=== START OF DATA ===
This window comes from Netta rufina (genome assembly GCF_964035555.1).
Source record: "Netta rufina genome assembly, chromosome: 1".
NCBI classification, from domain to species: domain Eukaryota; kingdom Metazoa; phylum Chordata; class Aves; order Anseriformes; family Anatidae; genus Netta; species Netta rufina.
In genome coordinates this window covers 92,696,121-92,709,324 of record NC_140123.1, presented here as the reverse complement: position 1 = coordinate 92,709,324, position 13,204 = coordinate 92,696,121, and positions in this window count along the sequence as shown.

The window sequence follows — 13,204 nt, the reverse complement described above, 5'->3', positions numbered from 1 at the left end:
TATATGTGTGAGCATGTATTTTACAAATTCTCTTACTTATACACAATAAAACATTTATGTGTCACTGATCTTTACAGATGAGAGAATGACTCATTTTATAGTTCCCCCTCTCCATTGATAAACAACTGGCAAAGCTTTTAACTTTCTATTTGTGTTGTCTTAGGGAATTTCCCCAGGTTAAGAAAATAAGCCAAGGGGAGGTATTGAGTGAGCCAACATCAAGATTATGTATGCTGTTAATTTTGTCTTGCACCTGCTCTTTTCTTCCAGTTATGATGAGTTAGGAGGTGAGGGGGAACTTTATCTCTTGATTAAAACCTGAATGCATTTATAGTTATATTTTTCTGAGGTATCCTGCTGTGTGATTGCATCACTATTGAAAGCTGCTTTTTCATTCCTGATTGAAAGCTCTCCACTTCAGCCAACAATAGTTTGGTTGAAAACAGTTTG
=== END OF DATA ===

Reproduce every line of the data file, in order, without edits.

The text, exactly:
This window comes from Netta rufina (genome assembly GCF_964035555.1).
Source record: "Netta rufina genome assembly, chromosome: 1".
NCBI classification, from domain to species: domain Eukaryota; kingdom Metazoa; phylum Chordata; class Aves; order Anseriformes; family Anatidae; genus Netta; species Netta rufina.
In genome coordinates this window covers 92,696,121-92,709,324 of record NC_140123.1, presented here as the reverse complement: position 1 = coordinate 92,709,324, position 13,204 = coordinate 92,696,121, and positions in this window count along the sequence as shown.

The window sequence follows — 13,204 nt, the reverse complement described above, 5'->3', positions numbered from 1 at the left end:
TATATGTGTGAGCATGTATTTTACAAATTCTCTTACTTATACACAATAAAACATTTATGTGTCACTGATCTTTACAGATGAGAGAATGACTCATTTTATAGTTCCCCCTCTCCATTGATAAACAACTGGCAAAGCTTTTAACTTTCTATTTGTGTTGTCTTAGGGAATTTCCCCAGGTTAAGAAAATAAGCCAAGGGGAGGTATTGAGTGAGCCAACATCAAGATTATGTATGCTGTTAATTTTGTCTTGCACCTGCTCTTTTCTTCCAGTTATGATGAGTTAGGAGGTGAGGGGGAACTTTATCTCTTGATTAAAACCTGAATGCATTTATAGTTATATTTTTCTGAGGTATCCTGCTGTGTGATTGCATCACTATTGAAAGCTGCTTTTTCATTCCTGATTGAAAGCTCTCCACTTCAGCCAACAATAGTTTGGTTGAAAACAGTTTG